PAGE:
Turner v. State ex rel. Gruver

Decision Date27 October 1964
Docket NumberNo. 64-348,64-348
Citation168 So.2d 192
PartiesJack M. TURNER, Thomas N. Balikas, Fredrick N. Barad, Mattie Bell Davis, J. Carrington Gramling, Gerald Klein, Lloyd S. Marks, Thomas G. O'Connell, Celestino Ruberia, John H. Smith, Charles Snowden and Edwin Strickland, Judges of the Metropolitan Court In and For Dade County, Florida, Appellants, v. STATE of Florida ex rel. Franklin E. GRUVER, Appellee.
CourtFlorida District Court of Appeals

Jay M. Lurie, Miami, for appellee.



The code of Metropolitan Dade County (hereinafter referred to as Metro), as an essential sanitation measure enacted under the police power, made provision for garbage and waste collection and disposal. §§ 15-1 to 15-33, Metro Code. The program was made applicable in certain unincorporated areas of the county, as to properties improved by residences or commercial establishments. § 15-23. Fees were established, and the amounts were based on the quantity of garbage of waste involved. § 15-24. Provision was made for residents to use the alternative of taking their garbage and waste to designated county dump areas, for disposition there at small cost . § 15-25. The Metro code does not classify the charges as taxes, but as fees. The 'waste fees' are made payable semi-annually by residents and are payable by commercial establishments annually, and monthly as they are billed for extra service charges. § 15-24. 1 A catch-all provision appearing as § 15-32 makes violation of any of the preceding 31 sections of the code a crime punishable by fine not to exceed $500, or imprisonment not exceeding 30 days, or both.

The appellee Franklin E. Gruver filed a suggestion of prohibition in the circuit court to prevent his prosecution in the Metro court for nonpayment of a fee imposed for garbage or waste collection from his property. Rule nisi in prohibition was issued, and later made absolute. The respondent Metro court appealed.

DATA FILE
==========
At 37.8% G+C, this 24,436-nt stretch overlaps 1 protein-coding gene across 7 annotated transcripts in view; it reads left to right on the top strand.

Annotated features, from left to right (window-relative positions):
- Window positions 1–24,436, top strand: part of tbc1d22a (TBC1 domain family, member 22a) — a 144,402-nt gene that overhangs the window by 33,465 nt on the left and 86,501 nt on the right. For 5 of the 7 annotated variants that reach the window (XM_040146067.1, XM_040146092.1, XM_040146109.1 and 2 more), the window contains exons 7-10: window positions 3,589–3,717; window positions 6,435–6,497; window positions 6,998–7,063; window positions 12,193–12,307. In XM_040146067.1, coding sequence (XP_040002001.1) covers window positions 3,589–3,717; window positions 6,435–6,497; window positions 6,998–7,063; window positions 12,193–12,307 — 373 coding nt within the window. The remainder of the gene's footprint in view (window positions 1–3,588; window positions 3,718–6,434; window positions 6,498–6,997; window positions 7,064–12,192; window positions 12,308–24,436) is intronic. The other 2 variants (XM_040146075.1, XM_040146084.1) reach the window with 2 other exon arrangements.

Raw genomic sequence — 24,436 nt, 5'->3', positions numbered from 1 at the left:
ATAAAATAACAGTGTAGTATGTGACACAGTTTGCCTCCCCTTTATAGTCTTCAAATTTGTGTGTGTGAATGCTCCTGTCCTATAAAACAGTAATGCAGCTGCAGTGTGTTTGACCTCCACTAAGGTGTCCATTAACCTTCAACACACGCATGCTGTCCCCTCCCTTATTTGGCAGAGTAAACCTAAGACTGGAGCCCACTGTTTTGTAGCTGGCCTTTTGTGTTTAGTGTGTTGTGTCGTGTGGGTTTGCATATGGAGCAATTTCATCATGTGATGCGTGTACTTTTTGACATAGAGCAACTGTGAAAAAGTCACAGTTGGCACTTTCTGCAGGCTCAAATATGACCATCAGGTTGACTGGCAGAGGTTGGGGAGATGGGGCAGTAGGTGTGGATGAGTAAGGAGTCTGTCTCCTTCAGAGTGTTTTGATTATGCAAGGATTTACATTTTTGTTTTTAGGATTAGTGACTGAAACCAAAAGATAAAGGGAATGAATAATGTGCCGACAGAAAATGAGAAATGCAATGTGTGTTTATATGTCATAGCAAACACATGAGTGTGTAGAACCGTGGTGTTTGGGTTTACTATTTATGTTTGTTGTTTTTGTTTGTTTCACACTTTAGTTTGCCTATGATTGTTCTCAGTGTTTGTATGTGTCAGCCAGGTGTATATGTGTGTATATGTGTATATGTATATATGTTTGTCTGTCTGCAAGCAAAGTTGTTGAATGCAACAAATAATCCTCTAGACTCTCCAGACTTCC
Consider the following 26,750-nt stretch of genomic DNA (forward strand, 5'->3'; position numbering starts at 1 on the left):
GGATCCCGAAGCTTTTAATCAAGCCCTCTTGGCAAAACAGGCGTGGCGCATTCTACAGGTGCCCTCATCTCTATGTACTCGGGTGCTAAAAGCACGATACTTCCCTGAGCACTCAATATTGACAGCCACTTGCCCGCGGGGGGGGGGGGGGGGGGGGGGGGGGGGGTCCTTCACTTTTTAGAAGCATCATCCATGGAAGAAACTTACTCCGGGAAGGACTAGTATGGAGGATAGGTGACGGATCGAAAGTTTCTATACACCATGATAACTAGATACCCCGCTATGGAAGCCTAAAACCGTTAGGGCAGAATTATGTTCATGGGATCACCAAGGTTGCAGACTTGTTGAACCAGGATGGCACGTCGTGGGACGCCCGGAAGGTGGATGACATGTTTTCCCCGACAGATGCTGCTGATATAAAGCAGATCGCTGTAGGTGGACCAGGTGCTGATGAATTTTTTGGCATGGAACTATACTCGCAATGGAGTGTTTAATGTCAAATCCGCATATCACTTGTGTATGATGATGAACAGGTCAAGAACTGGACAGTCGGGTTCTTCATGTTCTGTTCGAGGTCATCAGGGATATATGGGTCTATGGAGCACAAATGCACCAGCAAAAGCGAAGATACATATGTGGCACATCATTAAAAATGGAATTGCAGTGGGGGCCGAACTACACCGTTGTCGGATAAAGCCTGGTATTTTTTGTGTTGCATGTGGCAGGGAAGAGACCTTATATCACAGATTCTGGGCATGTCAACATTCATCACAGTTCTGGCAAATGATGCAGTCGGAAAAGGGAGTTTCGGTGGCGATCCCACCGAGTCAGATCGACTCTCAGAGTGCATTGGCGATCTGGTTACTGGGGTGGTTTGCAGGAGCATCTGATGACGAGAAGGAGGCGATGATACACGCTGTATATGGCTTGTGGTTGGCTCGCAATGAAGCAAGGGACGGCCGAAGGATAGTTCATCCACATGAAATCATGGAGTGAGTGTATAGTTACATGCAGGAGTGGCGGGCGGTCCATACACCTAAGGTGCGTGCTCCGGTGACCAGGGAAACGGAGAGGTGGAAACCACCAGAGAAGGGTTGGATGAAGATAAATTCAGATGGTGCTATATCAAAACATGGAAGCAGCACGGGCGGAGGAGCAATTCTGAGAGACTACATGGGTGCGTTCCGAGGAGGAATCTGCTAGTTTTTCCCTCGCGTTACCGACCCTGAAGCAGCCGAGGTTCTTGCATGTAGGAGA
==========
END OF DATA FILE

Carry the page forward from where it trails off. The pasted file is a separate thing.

The question briefed and argued on the appeal was whether imprisonment of a property owner for failure to pay a debt imposed on him for garbage or waste collection was interdicted by § 16 of the Declaration of Rights of the Constitution of Florida, F.S.A., as being in violation of the guarantee against imprisonment for debt. The trial judge answered that question in the affirmative, and we agree.

Section 16 of the Declaration of Rights of Florida is as follows:

'Imprisonment for debt. No person shall be imprisoned for debt, except in cases of fraud.'

In Holman v. Hollis, 94 Fla.App., 614, 114 So. 254, 255, it was said: 'The accepted definition of 'debt' is: 'That which is due from one person to another, whether money, goods, or services; that which one person is bound to pay to another; a thing owed.'' In Black's Law Dictionary a debt is defined as 'an obligation to pay a sum certain; or a sum which may be ascertained by simple mathematical calculation from known facts; regardless of whether the liability arises by contract or is implied or imposed by law.'

The rule generally recognized is that taxes and excises including license fees are not debts within the meaning of a constitutional prohibition against imprisonment for debt. The obligation placed by the Metro code on landowners to pay a charge for garbage and waste collection and disposal is not a tax but is a charge imposed for a special service performed to the owner by the county, and as such it constitutes a debt within the guarantee of § 16 of the Declaration of Rights against imprisonment for debt. It was so held (as to hotel inspection service) in Hubbell v. Higgins, 148 Iowa 36, 126 N.W. 914, 918, and State v. McFarland, 60 Wash. 98, 110 P. 792, 794. In the first of those cases, in dealing with this proposition, the Iowa court said: